A Hensley note on the album sleeve reading that the LP was “just a collection of our songs that we had a good time recording” put to rest the idea that Demons and Wizards was a concept album. In any event, the LP’s first cut is “The Wizard,” which opens with some cool acoustic guitar and lots of freaky echo on Clarke’s vocals. The song begins slowly and then speeds up, and while Clarke sings lots of annoying tripe about the Wizard’s “cloak of gold and eyes of fire,” Hensley’s organ and Box’s guitar produce a Wunderbar sound. Then some harmonies that remind me of Styx come along, and I’m not so crazy about them, but the very happening melody soon returns and turns into a long fade-out heavy on the vocals (“Aaaa-aaaah”), organ, guitar, and drums. “Traveller in Time” opens with a bang and has a rad melody, but Byron’s high-pitched vocals almost ruin it for me. Fortunately he soon moves to a lower register, and Box plays some great guitar, including some far-freaking-out wah-wah and the song rocks hard the whole way to the ending.

“Easy Livin’” is an organ rave-up of colossal proportions. It moves like a ME-262, features lots of cool Box guitar, and Byron’s vocals shift whole octaves without being annoying. The chorus (“Easy livin’/And I’ve been forgiven/Since you took the place in my heart”) is natty too, but when all is said and done this is Hensley’s showcase, and he makes the most of it. Why, I’d put it at No. 3 on my list of all time organ-driven tunes, behind Procol Harum’s “Whiter Shade of Pale” and a 2nd place tie between Mott the ‘Oople’s “All The Young Dudes” and ”Death May Be Your Santa Claus.”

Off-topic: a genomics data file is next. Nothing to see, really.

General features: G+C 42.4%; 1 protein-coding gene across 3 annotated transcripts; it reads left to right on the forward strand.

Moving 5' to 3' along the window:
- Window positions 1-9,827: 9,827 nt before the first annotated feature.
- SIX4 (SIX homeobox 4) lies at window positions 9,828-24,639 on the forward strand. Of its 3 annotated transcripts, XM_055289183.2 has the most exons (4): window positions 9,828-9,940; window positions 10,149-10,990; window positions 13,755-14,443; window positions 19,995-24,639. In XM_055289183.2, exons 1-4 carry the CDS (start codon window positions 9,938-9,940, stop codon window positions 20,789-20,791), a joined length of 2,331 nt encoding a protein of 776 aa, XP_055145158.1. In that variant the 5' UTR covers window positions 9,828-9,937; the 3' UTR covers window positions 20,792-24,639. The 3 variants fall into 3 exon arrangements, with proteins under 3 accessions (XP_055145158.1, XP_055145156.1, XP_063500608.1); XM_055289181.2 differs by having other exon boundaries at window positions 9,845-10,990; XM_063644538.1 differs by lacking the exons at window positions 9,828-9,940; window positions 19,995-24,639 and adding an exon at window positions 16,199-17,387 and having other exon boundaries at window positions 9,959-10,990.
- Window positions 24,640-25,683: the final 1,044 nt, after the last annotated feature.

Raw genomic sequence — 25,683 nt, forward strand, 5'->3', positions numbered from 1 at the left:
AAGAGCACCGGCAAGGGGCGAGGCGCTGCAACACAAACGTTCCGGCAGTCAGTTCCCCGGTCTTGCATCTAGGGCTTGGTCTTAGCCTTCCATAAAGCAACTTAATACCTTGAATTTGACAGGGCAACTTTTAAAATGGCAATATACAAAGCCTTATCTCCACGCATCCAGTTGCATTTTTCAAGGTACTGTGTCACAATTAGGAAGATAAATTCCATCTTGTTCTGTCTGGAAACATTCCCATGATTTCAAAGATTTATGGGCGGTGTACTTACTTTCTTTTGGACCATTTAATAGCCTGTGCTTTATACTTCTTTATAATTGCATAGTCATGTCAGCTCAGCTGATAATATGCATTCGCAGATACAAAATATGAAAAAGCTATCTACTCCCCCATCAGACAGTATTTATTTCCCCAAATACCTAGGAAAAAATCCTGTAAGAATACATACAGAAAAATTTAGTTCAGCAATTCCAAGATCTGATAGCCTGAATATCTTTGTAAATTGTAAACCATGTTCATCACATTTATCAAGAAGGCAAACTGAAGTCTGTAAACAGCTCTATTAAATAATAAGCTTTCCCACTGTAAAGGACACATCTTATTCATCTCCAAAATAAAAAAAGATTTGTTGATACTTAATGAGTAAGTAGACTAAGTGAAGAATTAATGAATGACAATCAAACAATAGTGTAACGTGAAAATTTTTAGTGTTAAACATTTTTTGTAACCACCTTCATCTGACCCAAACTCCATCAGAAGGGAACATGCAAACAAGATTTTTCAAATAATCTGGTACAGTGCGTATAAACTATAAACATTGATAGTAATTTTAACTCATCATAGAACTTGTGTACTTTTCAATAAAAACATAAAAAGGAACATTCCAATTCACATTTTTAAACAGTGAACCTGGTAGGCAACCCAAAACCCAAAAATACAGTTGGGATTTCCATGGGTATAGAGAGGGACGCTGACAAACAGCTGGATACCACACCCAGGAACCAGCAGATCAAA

“Poet’s Justice” opens with some big portentous vocal harmonies I’m not crazy about. Ditto Byron’s vocals. And the melody, while okay, is nothing that’ll impress your grandma who used to be in Spooky Tooth. Once again Box and Hensley are impressive, and the second half of the song is given over to their pyrotechnics. Box tears off some great riffs and one zip-a-dee-doo-dah solo, and is followed by some truly show-offy organ by Hensley, whose awe-inspiring keyboard pyrotechnics (while Byron’s vocals soar in the background) make him sound like the Phantom of the Opera playing his mad organ in the catacombs beneath the Paris Opera House. Then Box follows with yet more excellent guitar. But then those portentous vocal harmonies return, and bum me out, and take the song out while they’re at it.

I’m only half thrilled by “Circle of Hands” as well, although Hensley plays fantastic organ and Box provides some monstrous guitar riffs. The problem is Byron’s several extended bout of singing backed only by the organ, and I’m always relieved when Box comes bursting in with his badass guitar. At about the halfway point the song picks up, and I can even forgive Byron’s “today is only yesterday’s tomorrow” (huh??) because it’s followed by some feral drum bash and a B+ Box guitar solo. Byron comes back and sings a little more slow stuff, but then guitar and organ combine to make a colossal din that goes on and on, Hensley throwing in some piano while Box plays and plays, like Prometheus chained to his guitar and condemned to jam, lucky for us, forever.

“Rainbow Demon” is a very heavy, dude—a mid-tempo number that features Box’s guitar and Hensley’s organ making a syncopated thump… thump… thump… until the 1:25 mark, when Byron comes in singing about the rainbow demon who rides on through night and day and evidently never stops, not even to hit the john. Finally there’s a chorus, and a cool chorus it is, and after that guitar and organ and cymbal crash don’t speed up but grow more insistent. After the second chorus the song abruptly stops and Byron goes, “Whoo!” Then Box plays one heavy piece of furniture of a guitar solo, until the chorus returns and gets repeated until the fadeout.